arrow-downarrow-leftarrow-rightarrow-upchevron-upchevron-leftchevron-rightchevron-upclosecomment-newemail-newgallerygridheadphones-newheart-filledheart-openmap-geolocatormap-pushpinArtboard 1Artboard 1Artboard 1minusng-borderpauseplayplusreplayscreensharefacebookgithubArtboard 1Artboard 1linkedinlinkedin_inpinterestpinterest_psnapchatsnapchat_2tumblrtwittervimeovinewhatsappspeakerstar-filledstar-openzoom-in-newzoom-out-new

Ocean Threats

These types of human interference present the biggest threat to oceans.

View Images

Emulsified oil washes ashore after the MV Braer, a U.S.-owned oil tanker, ran aground in hurricane-force winds off the Shetland Islands. The 1993 spill emptied 93,366 short tons (84,700 metric tons) of oil into the North Sea.


Human activities are threatening the health of the world's oceans. More than 80 percent of marine pollution comes from land-based activities. From coral bleaching to sea level rise, entire marine ecosystems are rapidly changing.

Global warming is causing alterations in ocean chemistry and many oceanic processes, and it is threatening many species of marine animals that cannot cope with higher temperatures. Overfishing is a serious problem in many parts of the world. Conservationists advocate creating expansive marine reserves to protect the biodiversity of the oceans.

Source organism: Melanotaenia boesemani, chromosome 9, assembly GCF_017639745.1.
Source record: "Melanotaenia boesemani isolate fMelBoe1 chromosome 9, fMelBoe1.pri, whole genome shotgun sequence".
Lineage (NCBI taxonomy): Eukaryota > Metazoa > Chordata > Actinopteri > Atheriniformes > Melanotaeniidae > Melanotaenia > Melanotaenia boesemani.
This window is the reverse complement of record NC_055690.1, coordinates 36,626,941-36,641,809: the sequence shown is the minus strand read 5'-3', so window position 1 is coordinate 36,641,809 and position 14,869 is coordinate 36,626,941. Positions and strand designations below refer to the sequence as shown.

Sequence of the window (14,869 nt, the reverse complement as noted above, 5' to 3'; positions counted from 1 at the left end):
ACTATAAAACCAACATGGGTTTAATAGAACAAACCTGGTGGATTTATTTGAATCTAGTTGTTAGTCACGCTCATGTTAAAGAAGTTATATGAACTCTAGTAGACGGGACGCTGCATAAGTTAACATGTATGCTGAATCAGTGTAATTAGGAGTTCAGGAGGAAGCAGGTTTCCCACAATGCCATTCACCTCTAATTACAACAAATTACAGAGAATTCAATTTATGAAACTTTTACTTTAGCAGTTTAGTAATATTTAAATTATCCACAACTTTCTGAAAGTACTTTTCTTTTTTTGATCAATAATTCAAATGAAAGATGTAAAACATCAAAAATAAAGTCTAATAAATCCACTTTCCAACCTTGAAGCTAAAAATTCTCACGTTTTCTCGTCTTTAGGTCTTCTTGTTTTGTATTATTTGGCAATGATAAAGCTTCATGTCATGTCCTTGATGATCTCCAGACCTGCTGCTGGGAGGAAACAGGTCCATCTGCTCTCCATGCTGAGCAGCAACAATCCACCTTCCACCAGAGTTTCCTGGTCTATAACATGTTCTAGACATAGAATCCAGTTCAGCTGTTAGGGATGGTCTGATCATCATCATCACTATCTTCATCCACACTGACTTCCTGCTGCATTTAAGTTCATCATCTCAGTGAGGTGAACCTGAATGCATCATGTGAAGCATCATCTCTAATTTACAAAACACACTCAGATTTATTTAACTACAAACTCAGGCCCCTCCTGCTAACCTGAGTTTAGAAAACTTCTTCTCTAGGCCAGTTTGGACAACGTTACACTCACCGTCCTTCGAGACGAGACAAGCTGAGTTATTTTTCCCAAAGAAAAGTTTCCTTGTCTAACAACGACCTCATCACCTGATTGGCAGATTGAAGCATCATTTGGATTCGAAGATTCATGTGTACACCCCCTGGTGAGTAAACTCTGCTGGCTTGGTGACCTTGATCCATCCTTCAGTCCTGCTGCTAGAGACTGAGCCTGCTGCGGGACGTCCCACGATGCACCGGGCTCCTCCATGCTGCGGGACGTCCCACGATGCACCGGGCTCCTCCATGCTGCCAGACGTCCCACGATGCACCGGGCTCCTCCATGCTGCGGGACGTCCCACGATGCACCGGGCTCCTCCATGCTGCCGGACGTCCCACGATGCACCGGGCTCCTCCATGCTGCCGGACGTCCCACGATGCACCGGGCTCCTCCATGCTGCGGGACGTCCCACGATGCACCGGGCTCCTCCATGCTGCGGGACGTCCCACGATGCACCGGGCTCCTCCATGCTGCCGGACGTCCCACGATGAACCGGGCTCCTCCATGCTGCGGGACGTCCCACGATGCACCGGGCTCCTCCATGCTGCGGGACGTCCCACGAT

Threats

  • Global warming is causing sea levels to rise, threatening coastal population centers.
  • Many pesticides and nutrients used in agriculture end up in the coastal waters, resulting in oxygen depletion that kills marine plants and shellfish.
  • Factories and industrial plants discharge sewage and other runoff into the oceans.
  • Oil spills pollute the oceans, though U.S. water-sewage treatment plants discharge twice as much oil each year as tanker spills.
  • Air pollution is responsible for almost one-third of the toxic contaminants and nutrients that enter coastal areas and oceans.
  • Invasive species such as poisonous algae, cholera, and countless plants and animals have entered harbor waters and disrupted the ecological balance.
  • The United Nations Food and Agriculture Organization estimates that 31.4 percent of fish stocks are either fished to capacity or overfished.

Solutions

  • Establish marine parks to protect biodiversity.
  • Reduce destructive fishing practices such as trawling.
  • Minimize the use of military sonar that can harm or kill whales and other marine mammals.
  • Help fishers to maintain their livelihoods by incorporating conservation efforts.
  • Install measures to reduce the amount of fish caught accidentally.